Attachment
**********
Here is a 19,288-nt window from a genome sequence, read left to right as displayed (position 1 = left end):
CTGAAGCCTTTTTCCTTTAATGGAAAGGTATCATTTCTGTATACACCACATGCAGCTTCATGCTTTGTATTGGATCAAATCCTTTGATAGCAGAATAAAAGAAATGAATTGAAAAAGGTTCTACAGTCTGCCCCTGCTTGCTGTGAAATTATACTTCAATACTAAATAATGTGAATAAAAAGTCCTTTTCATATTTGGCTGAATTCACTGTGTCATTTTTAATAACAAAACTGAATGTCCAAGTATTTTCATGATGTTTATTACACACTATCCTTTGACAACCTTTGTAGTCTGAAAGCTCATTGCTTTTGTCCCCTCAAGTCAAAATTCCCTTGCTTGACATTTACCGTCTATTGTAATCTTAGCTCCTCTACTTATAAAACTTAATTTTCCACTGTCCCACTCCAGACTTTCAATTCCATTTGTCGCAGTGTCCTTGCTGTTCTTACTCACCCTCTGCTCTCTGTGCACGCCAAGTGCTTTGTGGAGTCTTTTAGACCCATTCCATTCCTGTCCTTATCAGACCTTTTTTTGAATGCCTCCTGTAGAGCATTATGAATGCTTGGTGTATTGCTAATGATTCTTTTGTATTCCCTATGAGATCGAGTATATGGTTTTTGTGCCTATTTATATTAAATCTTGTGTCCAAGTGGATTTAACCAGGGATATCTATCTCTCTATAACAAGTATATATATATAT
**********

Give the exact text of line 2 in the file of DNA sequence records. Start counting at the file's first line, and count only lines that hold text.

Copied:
CTGAAGCCTTTTTCCTTTAATGGAAAGGTATCATTTCTGTATACACCACATGCAGCTTCATGCTTTGTATTGGATCAAATCCTTTGATAGCAGAATAAAAGAAATGAATTGAAAAAGGTTCTACAGTCTGCCCCTGCTTGCTGTGAAATTATACTTCAATACTAAATAATGTGAATAAAAAGTCCTTTTCATATTTGGCTGAATTCACTGTGTCATTTTTAATAACAAAACTGAATGTCCAAGTATTTTCATGATGTTTATTACACACTATCCTTTGACAACCTTTGTAGTCTGAAAGCTCATTGCTTTTGTCCCCTCAAGTCAAAATTCCCTTGCTTGACATTTACCGTCTATTGTAATCTTAGCTCCTCTACTTATAAAACTTAATTTTCCACTGTCCCACTCCAGACTTTCAATTCCATTTGTCGCAGTGTCCTTGCTGTTCTTACTCACCCTCTGCTCTCTGTGCACGCCAAGTGCTTTGTGGAGTCTTTTAGACCCATTCCATTCCTGTCCTTATCAGACCTTTTTTTGAATGCCTCCTGTAGAGCATTATGAATGCTTGGTGTATTGCTAATGATTCTTTTGTATTCCCTATGAGATCGAGTATATGGTTTTTGTGCCTATTTATATTAAATCTTGTGTCCAAGTGGATTTAACCAGGGATATCTATCTCTCTATAACAAGTATATATATATAT